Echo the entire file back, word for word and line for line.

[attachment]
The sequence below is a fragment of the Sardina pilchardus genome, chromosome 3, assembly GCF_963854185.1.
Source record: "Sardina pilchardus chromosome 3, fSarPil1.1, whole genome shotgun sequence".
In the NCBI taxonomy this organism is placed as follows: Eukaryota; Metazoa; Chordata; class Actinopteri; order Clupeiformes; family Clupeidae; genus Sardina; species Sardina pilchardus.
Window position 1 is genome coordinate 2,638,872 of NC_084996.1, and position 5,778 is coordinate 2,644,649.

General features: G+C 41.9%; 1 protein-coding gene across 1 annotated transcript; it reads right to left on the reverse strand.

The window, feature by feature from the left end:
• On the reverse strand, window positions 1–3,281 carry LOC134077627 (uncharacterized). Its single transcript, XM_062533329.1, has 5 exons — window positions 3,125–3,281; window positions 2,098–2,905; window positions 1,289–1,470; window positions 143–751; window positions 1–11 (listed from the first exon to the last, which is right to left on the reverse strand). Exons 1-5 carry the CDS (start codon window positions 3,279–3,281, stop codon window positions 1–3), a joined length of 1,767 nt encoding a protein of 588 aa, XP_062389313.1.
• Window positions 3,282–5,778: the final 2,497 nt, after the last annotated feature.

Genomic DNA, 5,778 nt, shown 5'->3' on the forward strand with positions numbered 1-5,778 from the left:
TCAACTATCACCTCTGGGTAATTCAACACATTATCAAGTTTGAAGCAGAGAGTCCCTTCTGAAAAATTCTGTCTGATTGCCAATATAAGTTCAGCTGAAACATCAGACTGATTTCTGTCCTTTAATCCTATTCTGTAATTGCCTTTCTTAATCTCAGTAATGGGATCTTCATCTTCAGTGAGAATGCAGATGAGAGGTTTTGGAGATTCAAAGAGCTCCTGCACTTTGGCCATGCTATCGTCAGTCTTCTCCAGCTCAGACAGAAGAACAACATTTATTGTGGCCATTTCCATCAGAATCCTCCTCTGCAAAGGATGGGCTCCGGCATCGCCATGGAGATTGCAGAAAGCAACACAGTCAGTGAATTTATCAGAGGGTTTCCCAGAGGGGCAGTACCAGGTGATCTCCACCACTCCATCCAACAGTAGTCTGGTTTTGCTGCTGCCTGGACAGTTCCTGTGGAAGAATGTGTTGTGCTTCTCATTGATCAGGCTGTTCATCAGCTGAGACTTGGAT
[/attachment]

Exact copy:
The sequence below is a fragment of the Sardina pilchardus genome, chromosome 3, assembly GCF_963854185.1.
Source record: "Sardina pilchardus chromosome 3, fSarPil1.1, whole genome shotgun sequence".
In the NCBI taxonomy this organism is placed as follows: Eukaryota; Metazoa; Chordata; class Actinopteri; order Clupeiformes; family Clupeidae; genus Sardina; species Sardina pilchardus.
Window position 1 is genome coordinate 2,638,872 of NC_084996.1, and position 5,778 is coordinate 2,644,649.

General features: G+C 41.9%; 1 protein-coding gene across 1 annotated transcript; it reads right to left on the reverse strand.

The window, feature by feature from the left end:
• On the reverse strand, window positions 1–3,281 carry LOC134077627 (uncharacterized). Its single transcript, XM_062533329.1, has 5 exons — window positions 3,125–3,281; window positions 2,098–2,905; window positions 1,289–1,470; window positions 143–751; window positions 1–11 (listed from the first exon to the last, which is right to left on the reverse strand). Exons 1-5 carry the CDS (start codon window positions 3,279–3,281, stop codon window positions 1–3), a joined length of 1,767 nt encoding a protein of 588 aa, XP_062389313.1.
• Window positions 3,282–5,778: the final 2,497 nt, after the last annotated feature.

Genomic DNA, 5,778 nt, shown 5'->3' on the forward strand with positions numbered 1-5,778 from the left:
TCAACTATCACCTCTGGGTAATTCAACACATTATCAAGTTTGAAGCAGAGAGTCCCTTCTGAAAAATTCTGTCTGATTGCCAATATAAGTTCAGCTGAAACATCAGACTGATTTCTGTCCTTTAATCCTATTCTGTAATTGCCTTTCTTAATCTCAGTAATGGGATCTTCATCTTCAGTGAGAATGCAGATGAGAGGTTTTGGAGATTCAAAGAGCTCCTGCACTTTGGCCATGCTATCGTCAGTCTTCTCCAGCTCAGACAGAAGAACAACATTTATTGTGGCCATTTCCATCAGAATCCTCCTCTGCAAAGGATGGGCTCCGGCATCGCCATGGAGATTGCAGAAAGCAACACAGTCAGTGAATTTATCAGAGGGTTTCCCAGAGGGGCAGTACCAGGTGATCTCCACCACTCCATCCAACAGTAGTCTGGTTTTGCTGCTGCCTGGACAGTTCCTGTGGAAGAATGTGTTGTGCTTCTCATTGATCAGGCTGTTCATCAGCTGAGACTTGGAT